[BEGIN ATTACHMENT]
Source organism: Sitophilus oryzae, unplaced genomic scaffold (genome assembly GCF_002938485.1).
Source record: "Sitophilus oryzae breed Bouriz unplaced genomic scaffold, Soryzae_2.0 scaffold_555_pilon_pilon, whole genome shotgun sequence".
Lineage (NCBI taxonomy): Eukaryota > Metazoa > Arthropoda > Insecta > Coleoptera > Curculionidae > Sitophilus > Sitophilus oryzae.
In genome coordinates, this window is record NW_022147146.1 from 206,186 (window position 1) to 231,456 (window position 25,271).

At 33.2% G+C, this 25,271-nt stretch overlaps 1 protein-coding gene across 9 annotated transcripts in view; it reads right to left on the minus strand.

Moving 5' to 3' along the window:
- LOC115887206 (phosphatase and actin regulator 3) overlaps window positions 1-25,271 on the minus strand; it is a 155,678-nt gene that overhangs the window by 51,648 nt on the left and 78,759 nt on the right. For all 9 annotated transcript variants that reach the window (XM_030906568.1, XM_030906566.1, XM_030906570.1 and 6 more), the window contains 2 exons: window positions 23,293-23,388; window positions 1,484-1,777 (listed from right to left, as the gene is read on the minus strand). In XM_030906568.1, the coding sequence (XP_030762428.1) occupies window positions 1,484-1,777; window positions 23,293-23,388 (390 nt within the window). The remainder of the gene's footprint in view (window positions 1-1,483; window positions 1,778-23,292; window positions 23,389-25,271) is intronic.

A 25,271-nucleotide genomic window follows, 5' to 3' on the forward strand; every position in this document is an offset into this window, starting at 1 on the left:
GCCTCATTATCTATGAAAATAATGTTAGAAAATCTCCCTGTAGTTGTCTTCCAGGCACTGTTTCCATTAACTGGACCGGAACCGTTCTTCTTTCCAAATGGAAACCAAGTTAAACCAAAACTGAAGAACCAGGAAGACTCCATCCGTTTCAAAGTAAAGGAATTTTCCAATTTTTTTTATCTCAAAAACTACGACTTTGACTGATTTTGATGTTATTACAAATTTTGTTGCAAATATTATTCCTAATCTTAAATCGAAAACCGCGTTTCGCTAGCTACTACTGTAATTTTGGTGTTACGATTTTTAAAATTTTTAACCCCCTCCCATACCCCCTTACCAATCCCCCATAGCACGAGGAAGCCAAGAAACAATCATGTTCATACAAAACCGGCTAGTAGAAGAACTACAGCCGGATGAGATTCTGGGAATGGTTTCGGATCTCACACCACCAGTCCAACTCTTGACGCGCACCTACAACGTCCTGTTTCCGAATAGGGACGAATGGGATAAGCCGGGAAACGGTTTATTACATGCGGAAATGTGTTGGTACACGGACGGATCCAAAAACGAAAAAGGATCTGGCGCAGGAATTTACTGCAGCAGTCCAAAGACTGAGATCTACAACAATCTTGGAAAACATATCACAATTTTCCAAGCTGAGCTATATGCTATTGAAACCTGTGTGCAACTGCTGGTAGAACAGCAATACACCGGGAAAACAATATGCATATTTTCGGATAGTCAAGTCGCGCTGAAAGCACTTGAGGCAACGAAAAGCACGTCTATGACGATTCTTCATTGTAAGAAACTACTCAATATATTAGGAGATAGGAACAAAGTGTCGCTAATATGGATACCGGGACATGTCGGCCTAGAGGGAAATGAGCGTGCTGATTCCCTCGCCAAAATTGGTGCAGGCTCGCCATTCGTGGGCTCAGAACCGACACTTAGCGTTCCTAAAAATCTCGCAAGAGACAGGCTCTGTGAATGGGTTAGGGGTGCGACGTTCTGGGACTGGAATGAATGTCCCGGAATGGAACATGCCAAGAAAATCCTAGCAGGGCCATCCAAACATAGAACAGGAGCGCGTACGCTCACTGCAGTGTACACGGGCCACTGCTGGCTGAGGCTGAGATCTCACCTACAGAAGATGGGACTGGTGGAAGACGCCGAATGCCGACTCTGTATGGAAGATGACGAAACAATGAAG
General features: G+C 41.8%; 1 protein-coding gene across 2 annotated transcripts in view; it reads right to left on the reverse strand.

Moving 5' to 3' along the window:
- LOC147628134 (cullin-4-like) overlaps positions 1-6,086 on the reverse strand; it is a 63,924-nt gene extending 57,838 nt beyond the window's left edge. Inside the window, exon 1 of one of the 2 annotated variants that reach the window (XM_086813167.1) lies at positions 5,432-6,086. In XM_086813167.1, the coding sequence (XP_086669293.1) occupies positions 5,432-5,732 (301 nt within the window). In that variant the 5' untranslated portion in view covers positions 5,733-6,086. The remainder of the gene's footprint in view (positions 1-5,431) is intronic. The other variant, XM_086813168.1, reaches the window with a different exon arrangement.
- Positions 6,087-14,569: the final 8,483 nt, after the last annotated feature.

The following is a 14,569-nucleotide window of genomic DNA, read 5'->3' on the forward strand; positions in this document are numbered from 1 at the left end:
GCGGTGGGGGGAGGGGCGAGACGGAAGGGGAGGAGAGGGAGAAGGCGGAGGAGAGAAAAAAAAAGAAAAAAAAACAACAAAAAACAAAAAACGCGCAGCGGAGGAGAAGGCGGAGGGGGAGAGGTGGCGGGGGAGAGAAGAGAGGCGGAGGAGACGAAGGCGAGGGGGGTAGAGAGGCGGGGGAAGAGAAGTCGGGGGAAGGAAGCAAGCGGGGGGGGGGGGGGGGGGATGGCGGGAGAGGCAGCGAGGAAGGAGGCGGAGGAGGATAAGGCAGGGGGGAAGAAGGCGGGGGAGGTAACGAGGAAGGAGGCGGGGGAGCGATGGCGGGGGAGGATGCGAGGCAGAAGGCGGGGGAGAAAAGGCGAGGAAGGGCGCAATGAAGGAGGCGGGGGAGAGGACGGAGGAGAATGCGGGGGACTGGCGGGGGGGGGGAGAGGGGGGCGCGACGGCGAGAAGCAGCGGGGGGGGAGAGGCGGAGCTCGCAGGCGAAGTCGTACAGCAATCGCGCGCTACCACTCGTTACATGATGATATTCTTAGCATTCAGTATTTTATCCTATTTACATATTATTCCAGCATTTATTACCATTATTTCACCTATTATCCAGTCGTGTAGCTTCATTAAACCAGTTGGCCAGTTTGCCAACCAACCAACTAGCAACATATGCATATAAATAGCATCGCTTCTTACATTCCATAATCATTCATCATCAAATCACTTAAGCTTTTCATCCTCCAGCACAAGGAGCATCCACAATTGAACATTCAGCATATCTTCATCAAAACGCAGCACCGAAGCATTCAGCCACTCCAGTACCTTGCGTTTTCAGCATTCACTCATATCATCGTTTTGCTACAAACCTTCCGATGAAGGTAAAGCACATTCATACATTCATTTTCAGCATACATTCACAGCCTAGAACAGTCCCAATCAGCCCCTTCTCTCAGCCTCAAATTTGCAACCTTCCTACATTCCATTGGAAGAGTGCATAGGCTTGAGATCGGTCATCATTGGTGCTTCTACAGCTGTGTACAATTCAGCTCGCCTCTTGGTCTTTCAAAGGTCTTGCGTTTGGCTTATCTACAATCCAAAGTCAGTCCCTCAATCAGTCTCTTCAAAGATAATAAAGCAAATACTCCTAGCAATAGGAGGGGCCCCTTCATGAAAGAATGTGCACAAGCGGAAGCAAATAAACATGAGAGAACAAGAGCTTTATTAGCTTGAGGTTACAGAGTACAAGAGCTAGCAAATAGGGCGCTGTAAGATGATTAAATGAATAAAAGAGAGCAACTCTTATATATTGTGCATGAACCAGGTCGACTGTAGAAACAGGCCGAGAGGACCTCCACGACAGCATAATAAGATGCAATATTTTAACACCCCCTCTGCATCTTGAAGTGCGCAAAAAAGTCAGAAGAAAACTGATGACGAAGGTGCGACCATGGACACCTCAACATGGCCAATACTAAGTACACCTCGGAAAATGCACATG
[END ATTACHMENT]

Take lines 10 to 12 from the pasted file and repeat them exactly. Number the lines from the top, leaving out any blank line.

General features: G+C 41.8%; 1 protein-coding gene across 2 annotated transcripts in view; it reads right to left on the reverse strand.

Moving 5' to 3' along the window:
- LOC147628134 (cullin-4-like) overlaps positions 1-6,086 on the reverse strand; it is a 63,924-nt gene extending 57,838 nt beyond the window's left edge. Inside the window, exon 1 of one of the 2 annotated variants that reach the window (XM_086813167.1) lies at positions 5,432-6,086. In XM_086813167.1, the coding sequence (XP_086669293.1) occupies positions 5,432-5,732 (301 nt within the window). In that variant the 5' untranslated portion in view covers positions 5,733-6,086. The remainder of the gene's footprint in view (positions 1-5,431) is intronic. The other variant, XM_086813168.1, reaches the window with a different exon arrangement.